On the occasion of handing over this note, would Your Excellency please also add orally that — in the event that no unconditionally positive answer of the Royal government might be received in the meantime — after the course of the 48-hour deadline referred to in this note, as measured from the day and hour of your announcing it, you are commissioned to leave the I. and R. Embassy of Belgrade together with your personnel.


The Austro-Hungarian Declaration of War on Serbia, 28 July 1914 Top

Source: World War I Document Archive. http://wwi.lib.byu.edu/index.php/Main_Page

Vienna, July 28, 1914

The Royal Serbian Government not having answered in a satisfactory manner the note of July 23, 1914, presented by the Austro-Hungarian Minister at Belgrade, the Imperial and Royal Government are themselves compelled to see to the safeguarding of their rights and interests, and, with this object, to have recourse to force of arms. Austria-Hungary consequently considers herself henceforward in state of war with Serbia.


Helmuth Von Moltke’s Memorandum to Theobald von Bethmann Holleg, 29 July 1914 Top

Source: Samuel R. Williamson, Jr. and Russel Van Wyk. 2003. July 1914: Soldiers, Statesmen, and the Coming of the Great War. New York: Bedford/St. Martin’s.
It goes without saying that no nation of Europe would regard the conflict between Austria and Serbia with any interest except that of humanity, if there did not lie within it the danger of general political complications that today already threaten to unchain a world war. For more than five years, Serbia has been the cause of a European tension which has been pressing with  simply intolerable weight on the political and economic existence of nations. With a patience approaching weakness, Austria has up to the present borne the continuous provocations and the political machinations aimed at the disruption of her own national stability by a people which proceeded from regicide at home to the murder of princes in a neighboring land. It was only after the last despicable crime that she took to extreme measures, in order to burn out with a glowing iron a cancer that has constantly threatened to poison the body of Europe. One would think that all Europe would be grateful to her. All Europe would have drawn a breath of relief if this mischief-maker could have been properly chastised and peace and order thereby restored to the Balkans; but Russia placed herself at the side of this criminal nation. It was only then that the Austro-Serbian affair became the thundercloud which may at any moment break over Europe.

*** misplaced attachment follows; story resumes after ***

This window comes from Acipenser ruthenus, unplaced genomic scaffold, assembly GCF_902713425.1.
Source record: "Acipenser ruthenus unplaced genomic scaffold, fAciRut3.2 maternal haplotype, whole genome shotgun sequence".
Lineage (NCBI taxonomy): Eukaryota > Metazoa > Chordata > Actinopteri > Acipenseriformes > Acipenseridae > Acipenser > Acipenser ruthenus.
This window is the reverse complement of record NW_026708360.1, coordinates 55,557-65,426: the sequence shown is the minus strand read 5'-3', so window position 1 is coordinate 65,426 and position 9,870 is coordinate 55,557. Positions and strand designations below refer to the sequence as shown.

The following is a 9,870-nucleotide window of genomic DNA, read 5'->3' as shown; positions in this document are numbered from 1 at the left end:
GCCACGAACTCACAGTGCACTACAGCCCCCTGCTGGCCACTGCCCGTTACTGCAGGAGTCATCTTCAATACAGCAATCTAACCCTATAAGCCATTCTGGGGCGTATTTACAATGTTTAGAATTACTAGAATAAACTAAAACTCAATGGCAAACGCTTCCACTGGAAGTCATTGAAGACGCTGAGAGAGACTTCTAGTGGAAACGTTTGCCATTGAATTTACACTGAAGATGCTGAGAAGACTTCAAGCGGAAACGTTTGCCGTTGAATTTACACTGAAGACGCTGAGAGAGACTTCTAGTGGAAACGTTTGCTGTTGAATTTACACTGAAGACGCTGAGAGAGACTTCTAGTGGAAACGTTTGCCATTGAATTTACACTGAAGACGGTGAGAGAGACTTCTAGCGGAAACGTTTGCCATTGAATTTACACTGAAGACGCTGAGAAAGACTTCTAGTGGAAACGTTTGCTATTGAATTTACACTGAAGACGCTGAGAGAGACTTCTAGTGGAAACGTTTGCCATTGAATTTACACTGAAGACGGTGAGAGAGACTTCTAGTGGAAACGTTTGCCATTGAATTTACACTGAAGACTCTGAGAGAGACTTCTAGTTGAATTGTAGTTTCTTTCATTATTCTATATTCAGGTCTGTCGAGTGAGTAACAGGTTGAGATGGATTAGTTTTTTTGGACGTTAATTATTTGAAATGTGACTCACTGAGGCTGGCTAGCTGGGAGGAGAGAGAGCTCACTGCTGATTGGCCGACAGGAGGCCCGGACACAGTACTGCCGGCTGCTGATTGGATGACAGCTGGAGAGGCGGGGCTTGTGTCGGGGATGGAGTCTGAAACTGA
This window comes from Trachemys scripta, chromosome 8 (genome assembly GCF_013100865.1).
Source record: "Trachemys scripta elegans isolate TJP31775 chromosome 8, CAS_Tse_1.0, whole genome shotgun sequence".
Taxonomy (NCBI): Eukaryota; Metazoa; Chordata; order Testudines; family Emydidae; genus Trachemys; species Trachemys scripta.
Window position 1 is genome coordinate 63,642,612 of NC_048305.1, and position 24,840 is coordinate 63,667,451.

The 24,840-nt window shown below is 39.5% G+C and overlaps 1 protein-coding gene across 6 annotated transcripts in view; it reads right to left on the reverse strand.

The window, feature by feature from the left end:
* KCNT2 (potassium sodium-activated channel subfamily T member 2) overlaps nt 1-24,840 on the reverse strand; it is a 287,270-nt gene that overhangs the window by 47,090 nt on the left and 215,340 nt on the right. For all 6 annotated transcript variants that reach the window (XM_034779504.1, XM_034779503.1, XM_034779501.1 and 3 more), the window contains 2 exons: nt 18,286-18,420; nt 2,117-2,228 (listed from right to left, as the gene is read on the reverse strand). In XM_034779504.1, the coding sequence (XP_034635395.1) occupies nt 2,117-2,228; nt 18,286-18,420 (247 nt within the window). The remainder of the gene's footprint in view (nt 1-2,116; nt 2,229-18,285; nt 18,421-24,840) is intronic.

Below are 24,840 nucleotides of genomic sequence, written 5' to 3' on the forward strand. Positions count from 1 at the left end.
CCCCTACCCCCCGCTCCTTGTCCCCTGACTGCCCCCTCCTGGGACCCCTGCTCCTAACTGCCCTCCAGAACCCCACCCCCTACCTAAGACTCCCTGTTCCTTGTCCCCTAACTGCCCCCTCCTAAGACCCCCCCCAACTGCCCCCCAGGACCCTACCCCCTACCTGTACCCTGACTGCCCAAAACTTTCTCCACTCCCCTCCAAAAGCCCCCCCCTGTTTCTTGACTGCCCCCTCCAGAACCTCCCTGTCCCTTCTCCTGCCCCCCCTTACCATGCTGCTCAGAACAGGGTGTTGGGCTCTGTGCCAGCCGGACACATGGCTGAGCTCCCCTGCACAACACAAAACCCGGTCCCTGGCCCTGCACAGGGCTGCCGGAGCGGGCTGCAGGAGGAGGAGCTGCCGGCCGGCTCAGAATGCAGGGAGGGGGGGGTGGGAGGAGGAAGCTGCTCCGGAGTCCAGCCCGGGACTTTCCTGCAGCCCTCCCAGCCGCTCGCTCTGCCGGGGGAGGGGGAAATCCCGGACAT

Austria has declared to the European cabinets that she intends neither to make any territorial acquisitions at Serbia’s expense nor to infringe upon her status as a nation; that she only wants to force her unruly neighbor to accept the conditions that she considers necessary if they are to continue to exist side by side, and which Serbia, as experience has proved, would never live up to, despite solemn assurances, unless compelled by force. The Austro-Serbian affair is a purely private quarrel in which, as has been said nobody in Europe would have a profound interest and which would in no way threaten the peace of Europe but, on the contrary, would establish it more firmly, if Russia had not interfered with it. This only was what gave the matter its menacing aspect.

Austria has only mobilized a portion of her armed forces, eight army corps, against Serbia – just enough with which to be able to put through her punitive expedition. As against this, Russia has made all preparations to enable her to mobilize the army corps of the military districts of Kiev, Odessa, and Moscow, twelve army corps in all, within the briefest period, and is providing for similar preparatory measures in the north also, along the German border and the Baltic Sea. She announces that she intends to mobilize when Austria advances into Serbia, as she cannot permit the destruction of Serbia by Austria, though Austria has explained that she intends nothing of the sort.